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GROSS: At long last: tax reform for the working class

• Oct 24, 2017 at 1:00 PM

The White House, in a combined effort with the House Committee on Ways and Means and the Senate Committee on Finance, has developed the framework for the much-anticipated tax reform plan. This framework proposes meaningful tax reductions for businesses large and small across America. It incentivizes West Michigan job creators to re-invest in their business, which will lead to increased hiring and more jobs.

Additionally, the framework addresses the tax rate that working Americans pay.

As you can imagine, there is no shortage of opinions on what this new plan will do for those of us who work hard to earn our money. While conservatives are positive about this approach, many liberal outlets falsely argue how this proposed framework merely provides tax cuts for the rich. Sadly, these outlets are ignoring reality.

Ryan Ellis, the senior tax advisor at the Family Business Coalition, recently discussed the framework in Forbes by outlining three family scenarios. He used the median incomes defined by the Census, the changes outlined in the framework, and, to be fair, he used the assumptions cited by the left-leaning Tax Policy Center.

The first scenario was a husband, wife and two small children making the median middle-class combined income of $87,000 per year. In this scenario, the family could expect to see a tax cut of over $1,200 per year.

The second scenario featured a single mother of two small children earning the median income of $41,000 per year. In this scenario, she would see almost a $500 tax cut.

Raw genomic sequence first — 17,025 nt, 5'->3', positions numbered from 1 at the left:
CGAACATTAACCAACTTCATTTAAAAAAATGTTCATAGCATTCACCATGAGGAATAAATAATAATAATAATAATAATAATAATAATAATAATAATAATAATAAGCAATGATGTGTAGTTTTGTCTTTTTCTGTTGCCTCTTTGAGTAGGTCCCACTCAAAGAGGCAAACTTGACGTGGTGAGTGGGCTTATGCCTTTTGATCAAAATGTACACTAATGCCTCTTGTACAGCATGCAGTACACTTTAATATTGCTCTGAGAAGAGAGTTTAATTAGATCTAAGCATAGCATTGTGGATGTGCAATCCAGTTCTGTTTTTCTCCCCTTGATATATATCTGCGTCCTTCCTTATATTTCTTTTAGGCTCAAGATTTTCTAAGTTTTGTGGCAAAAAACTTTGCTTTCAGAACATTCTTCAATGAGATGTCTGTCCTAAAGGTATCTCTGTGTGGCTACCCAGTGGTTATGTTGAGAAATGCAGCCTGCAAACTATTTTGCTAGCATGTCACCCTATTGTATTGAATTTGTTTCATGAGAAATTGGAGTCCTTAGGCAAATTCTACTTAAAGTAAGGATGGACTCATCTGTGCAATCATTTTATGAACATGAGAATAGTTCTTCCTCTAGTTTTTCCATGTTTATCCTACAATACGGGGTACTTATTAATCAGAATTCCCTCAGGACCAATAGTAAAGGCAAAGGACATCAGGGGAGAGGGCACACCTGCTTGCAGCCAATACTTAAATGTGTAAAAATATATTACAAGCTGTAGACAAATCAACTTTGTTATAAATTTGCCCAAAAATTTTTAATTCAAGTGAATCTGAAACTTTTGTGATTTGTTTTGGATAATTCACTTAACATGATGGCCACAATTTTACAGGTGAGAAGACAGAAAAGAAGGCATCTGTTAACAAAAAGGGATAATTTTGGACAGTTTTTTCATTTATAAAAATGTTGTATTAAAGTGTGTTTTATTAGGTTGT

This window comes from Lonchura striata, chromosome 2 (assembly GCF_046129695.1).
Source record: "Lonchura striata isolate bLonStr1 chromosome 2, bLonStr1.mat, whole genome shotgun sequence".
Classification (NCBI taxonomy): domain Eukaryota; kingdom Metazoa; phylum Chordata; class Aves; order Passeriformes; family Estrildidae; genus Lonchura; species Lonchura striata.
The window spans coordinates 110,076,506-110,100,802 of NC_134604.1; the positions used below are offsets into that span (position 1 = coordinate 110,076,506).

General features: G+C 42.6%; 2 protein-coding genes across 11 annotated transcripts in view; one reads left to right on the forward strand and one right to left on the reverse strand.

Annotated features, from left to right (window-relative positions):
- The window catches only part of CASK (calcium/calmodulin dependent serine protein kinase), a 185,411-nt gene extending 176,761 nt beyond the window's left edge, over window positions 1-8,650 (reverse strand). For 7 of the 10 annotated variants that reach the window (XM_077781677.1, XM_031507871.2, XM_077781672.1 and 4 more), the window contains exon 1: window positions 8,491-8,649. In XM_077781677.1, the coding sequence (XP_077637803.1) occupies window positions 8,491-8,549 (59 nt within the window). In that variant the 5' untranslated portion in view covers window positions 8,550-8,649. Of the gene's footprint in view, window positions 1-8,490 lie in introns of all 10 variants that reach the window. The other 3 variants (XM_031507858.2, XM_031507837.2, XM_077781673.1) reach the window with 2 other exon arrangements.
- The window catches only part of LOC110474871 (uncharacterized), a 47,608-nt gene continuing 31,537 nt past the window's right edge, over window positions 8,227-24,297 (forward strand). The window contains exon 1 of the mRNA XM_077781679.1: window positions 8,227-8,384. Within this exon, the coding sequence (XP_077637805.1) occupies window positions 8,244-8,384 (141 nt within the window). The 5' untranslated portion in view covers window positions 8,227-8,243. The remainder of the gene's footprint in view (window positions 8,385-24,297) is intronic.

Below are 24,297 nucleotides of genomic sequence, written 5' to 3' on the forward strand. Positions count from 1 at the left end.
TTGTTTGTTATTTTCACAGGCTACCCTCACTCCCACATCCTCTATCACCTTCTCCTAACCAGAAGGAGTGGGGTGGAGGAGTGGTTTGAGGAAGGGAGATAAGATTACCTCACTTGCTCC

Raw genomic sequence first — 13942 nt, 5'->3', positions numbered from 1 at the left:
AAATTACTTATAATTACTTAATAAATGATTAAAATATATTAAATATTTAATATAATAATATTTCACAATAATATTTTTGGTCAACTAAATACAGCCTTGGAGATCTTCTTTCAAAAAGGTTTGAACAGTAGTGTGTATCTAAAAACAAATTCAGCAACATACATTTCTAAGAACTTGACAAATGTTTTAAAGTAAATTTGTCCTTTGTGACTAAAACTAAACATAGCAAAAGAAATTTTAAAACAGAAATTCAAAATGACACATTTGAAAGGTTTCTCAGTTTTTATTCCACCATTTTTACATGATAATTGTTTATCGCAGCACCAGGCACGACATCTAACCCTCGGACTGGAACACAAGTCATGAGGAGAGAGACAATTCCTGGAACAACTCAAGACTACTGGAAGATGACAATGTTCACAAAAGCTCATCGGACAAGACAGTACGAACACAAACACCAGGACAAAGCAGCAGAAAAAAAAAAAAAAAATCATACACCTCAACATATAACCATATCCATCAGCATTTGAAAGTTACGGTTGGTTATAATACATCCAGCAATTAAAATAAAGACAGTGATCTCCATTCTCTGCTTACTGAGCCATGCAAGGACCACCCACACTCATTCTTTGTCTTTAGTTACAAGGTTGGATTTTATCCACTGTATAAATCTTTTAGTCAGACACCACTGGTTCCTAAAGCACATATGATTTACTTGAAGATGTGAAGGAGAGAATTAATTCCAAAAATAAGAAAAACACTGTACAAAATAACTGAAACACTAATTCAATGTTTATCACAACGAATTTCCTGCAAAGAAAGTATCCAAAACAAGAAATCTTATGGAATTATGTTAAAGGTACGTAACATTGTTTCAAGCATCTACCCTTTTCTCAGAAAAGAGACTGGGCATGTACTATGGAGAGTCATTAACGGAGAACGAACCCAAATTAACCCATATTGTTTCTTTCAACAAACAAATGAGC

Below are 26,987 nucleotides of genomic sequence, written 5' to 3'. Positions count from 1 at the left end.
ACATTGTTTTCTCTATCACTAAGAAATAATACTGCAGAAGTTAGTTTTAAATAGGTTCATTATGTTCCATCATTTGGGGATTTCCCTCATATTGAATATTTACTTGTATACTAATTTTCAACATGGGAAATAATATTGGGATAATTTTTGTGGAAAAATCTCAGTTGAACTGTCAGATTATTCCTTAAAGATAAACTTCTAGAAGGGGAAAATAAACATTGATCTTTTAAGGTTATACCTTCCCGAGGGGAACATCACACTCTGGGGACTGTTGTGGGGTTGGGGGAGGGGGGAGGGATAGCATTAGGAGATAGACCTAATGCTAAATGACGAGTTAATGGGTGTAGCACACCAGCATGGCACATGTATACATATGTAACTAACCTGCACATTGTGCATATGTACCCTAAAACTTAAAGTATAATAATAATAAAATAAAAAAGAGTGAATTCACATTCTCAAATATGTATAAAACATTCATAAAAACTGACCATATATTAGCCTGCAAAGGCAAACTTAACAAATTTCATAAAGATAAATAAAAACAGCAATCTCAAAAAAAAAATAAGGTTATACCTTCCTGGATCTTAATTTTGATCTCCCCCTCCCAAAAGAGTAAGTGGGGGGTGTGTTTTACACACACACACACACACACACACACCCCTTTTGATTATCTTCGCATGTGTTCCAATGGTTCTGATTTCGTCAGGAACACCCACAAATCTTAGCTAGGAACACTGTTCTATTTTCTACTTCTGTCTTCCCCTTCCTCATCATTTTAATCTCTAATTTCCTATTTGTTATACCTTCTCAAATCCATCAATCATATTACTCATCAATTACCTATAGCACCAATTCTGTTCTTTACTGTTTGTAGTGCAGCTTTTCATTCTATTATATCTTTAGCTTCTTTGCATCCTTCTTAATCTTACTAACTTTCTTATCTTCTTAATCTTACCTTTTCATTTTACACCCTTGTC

Finally, in the third scenario, a single woman with no children earning $36,000 per year would also receive nearly a $500 tax cut under the Republican framework.

This framework does so much to fix the tax code for those of us who go to work each day to support our families. It supports saving for children’s education needs and helps protect our retirement security. It supports working parents by helping them provide better resources for their children. These are the type of bipartisan endeavors our elected officials seek to achieve in Washington. This outline does so while upholding the conservative values that we cherish here in West Michigan.

While positive progress is being made, the framework has several steps to complete before we see a tax cut. I am glad to see Congressman Bill Huizenga discuss the framework, meet with constituents, and talk about the need to provide relief to middle class families and small businesses in West Michigan.

It’s time to tell our senators how important tax reform is for hard-working families in Grand Haven, across Ottawa County and throughout Michigan. Remember, it isn’t Washington’s money to begin with — it’s ours.

About the writer: Michael Gross is our newest Tribune community columnist. He tells us he is a businessman and scholar of American history and government. He resides in Ottawa County, where he has raised his family of four daughters along with his wife, Cindy.

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